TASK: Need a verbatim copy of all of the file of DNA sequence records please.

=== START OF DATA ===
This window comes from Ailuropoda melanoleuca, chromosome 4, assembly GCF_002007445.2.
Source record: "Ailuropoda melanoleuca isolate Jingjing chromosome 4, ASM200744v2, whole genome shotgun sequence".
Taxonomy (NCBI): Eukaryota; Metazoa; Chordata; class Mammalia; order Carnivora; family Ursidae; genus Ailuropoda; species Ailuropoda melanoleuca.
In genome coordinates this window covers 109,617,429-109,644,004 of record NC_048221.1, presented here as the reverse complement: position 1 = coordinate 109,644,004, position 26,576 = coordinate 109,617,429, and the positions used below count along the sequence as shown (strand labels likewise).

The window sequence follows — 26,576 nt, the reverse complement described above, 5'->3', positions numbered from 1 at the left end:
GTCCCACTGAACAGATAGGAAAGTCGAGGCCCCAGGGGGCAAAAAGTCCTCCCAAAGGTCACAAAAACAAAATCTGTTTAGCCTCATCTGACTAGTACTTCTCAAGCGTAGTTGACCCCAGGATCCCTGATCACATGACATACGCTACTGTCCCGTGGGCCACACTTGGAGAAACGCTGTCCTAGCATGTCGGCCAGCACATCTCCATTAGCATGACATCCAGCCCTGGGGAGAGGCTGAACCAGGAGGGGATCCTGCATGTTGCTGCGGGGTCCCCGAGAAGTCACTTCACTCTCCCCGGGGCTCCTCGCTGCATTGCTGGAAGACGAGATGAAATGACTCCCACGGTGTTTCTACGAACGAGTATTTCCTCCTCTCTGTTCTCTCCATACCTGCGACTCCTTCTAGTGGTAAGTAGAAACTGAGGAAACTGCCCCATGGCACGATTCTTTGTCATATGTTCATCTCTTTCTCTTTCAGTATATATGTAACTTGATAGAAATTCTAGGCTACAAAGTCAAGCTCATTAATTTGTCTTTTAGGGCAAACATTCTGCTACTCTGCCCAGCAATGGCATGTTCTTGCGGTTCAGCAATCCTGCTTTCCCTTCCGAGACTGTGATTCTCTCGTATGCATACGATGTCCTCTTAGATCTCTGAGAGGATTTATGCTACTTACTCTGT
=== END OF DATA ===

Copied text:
This window comes from Ailuropoda melanoleuca, chromosome 4, assembly GCF_002007445.2.
Source record: "Ailuropoda melanoleuca isolate Jingjing chromosome 4, ASM200744v2, whole genome shotgun sequence".
Taxonomy (NCBI): Eukaryota; Metazoa; Chordata; class Mammalia; order Carnivora; family Ursidae; genus Ailuropoda; species Ailuropoda melanoleuca.
In genome coordinates this window covers 109,617,429-109,644,004 of record NC_048221.1, presented here as the reverse complement: position 1 = coordinate 109,644,004, position 26,576 = coordinate 109,617,429, and the positions used below count along the sequence as shown (strand labels likewise).

The window sequence follows — 26,576 nt, the reverse complement described above, 5'->3', positions numbered from 1 at the left end:
GTCCCACTGAACAGATAGGAAAGTCGAGGCCCCAGGGGGCAAAAAGTCCTCCCAAAGGTCACAAAAACAAAATCTGTTTAGCCTCATCTGACTAGTACTTCTCAAGCGTAGTTGACCCCAGGATCCCTGATCACATGACATACGCTACTGTCCCGTGGGCCACACTTGGAGAAACGCTGTCCTAGCATGTCGGCCAGCACATCTCCATTAGCATGACATCCAGCCCTGGGGAGAGGCTGAACCAGGAGGGGATCCTGCATGTTGCTGCGGGGTCCCCGAGAAGTCACTTCACTCTCCCCGGGGCTCCTCGCTGCATTGCTGGAAGACGAGATGAAATGACTCCCACGGTGTTTCTACGAACGAGTATTTCCTCCTCTCTGTTCTCTCCATACCTGCGACTCCTTCTAGTGGTAAGTAGAAACTGAGGAAACTGCCCCATGGCACGATTCTTTGTCATATGTTCATCTCTTTCTCTTTCAGTATATATGTAACTTGATAGAAATTCTAGGCTACAAAGTCAAGCTCATTAATTTGTCTTTTAGGGCAAACATTCTGCTACTCTGCCCAGCAATGGCATGTTCTTGCGGTTCAGCAATCCTGCTTTCCCTTCCGAGACTGTGATTCTCTCGTATGCATACGATGTCCTCTTAGATCTCTGAGAGGATTTATGCTACTTACTCTGT